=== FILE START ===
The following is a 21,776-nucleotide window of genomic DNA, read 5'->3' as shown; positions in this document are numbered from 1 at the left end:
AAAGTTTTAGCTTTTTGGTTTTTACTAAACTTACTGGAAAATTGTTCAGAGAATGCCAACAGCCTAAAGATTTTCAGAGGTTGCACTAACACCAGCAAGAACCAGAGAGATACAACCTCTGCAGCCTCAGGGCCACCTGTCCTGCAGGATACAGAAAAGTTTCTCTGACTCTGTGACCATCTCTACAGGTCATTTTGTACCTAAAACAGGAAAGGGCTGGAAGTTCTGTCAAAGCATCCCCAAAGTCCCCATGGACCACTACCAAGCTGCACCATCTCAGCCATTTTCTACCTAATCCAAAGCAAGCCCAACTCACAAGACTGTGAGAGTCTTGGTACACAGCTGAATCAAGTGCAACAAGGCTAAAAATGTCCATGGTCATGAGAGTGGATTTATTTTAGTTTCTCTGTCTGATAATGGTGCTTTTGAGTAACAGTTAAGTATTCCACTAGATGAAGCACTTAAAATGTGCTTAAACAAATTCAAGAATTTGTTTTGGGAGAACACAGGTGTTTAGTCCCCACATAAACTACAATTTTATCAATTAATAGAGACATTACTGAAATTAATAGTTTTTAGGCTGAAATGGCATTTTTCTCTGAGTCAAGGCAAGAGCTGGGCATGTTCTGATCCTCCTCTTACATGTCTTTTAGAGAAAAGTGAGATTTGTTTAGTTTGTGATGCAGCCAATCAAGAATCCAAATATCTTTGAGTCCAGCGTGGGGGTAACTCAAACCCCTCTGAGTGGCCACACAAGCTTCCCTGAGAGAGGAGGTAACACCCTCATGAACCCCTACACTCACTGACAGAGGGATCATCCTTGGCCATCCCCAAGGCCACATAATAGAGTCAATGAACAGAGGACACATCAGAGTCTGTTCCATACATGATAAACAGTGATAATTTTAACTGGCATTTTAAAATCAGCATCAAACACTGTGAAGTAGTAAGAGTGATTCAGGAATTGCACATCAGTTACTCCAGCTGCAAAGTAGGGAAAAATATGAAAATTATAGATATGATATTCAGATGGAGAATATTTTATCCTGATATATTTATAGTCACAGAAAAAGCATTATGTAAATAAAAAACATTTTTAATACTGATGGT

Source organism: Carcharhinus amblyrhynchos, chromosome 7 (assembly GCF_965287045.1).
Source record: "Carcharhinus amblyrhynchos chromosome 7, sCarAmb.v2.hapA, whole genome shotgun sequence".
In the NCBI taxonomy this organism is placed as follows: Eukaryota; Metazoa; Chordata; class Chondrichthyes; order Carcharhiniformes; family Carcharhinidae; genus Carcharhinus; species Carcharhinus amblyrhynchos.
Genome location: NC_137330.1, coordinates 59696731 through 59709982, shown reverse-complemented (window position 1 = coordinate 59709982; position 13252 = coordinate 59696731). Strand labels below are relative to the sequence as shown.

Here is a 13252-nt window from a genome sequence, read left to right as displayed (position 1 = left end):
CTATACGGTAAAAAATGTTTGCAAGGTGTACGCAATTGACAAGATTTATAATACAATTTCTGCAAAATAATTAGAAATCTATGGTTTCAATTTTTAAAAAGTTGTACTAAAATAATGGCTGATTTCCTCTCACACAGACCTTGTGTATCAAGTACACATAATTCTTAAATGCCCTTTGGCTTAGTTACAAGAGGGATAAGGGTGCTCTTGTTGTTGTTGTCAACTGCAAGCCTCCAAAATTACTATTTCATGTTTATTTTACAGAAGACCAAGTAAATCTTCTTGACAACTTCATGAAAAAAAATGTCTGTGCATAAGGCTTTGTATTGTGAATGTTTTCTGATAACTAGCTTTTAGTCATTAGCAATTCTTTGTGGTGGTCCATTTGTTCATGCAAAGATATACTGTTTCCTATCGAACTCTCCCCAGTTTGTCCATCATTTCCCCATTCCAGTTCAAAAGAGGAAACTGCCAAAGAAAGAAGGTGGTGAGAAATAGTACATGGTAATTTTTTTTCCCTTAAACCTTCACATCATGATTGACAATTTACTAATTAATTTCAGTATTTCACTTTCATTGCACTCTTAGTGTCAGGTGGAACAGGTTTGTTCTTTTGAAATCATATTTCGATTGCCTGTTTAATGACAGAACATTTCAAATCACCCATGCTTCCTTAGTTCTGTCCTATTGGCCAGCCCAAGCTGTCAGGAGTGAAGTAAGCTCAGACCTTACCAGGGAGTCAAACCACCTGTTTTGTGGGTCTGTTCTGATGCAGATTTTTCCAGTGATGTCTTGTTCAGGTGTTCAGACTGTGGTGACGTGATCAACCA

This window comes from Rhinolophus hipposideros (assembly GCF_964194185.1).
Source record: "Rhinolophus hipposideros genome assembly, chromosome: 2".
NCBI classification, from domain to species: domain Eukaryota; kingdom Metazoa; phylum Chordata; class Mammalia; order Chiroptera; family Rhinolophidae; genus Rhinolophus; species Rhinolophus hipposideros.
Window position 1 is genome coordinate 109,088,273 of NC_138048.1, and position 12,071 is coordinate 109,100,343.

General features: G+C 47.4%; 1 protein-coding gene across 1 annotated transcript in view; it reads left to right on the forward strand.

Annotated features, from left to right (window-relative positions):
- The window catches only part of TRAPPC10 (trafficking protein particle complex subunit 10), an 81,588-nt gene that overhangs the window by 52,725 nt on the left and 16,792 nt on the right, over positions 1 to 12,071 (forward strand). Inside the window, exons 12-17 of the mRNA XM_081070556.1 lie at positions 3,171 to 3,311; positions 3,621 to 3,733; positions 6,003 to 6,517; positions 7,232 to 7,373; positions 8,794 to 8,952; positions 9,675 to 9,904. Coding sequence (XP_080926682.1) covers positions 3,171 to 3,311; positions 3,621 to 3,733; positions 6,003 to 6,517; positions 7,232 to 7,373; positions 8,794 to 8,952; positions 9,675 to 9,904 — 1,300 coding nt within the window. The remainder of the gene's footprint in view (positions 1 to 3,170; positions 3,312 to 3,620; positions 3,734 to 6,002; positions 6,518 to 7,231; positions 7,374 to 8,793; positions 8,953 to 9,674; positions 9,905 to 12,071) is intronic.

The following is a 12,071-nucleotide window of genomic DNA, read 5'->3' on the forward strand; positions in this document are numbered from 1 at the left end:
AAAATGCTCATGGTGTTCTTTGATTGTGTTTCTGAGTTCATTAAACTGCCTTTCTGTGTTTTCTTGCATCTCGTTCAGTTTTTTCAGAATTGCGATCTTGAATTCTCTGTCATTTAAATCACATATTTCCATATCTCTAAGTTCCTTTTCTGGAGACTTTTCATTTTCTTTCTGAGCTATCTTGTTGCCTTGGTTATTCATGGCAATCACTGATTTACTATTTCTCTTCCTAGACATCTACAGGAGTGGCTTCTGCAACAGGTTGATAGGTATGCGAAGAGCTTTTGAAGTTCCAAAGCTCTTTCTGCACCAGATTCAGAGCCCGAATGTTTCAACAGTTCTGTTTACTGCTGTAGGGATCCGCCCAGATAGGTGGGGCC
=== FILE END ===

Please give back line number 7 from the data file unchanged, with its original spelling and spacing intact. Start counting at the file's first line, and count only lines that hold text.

Here is a 13252-nt window from a genome sequence, read left to right as displayed (position 1 = left end):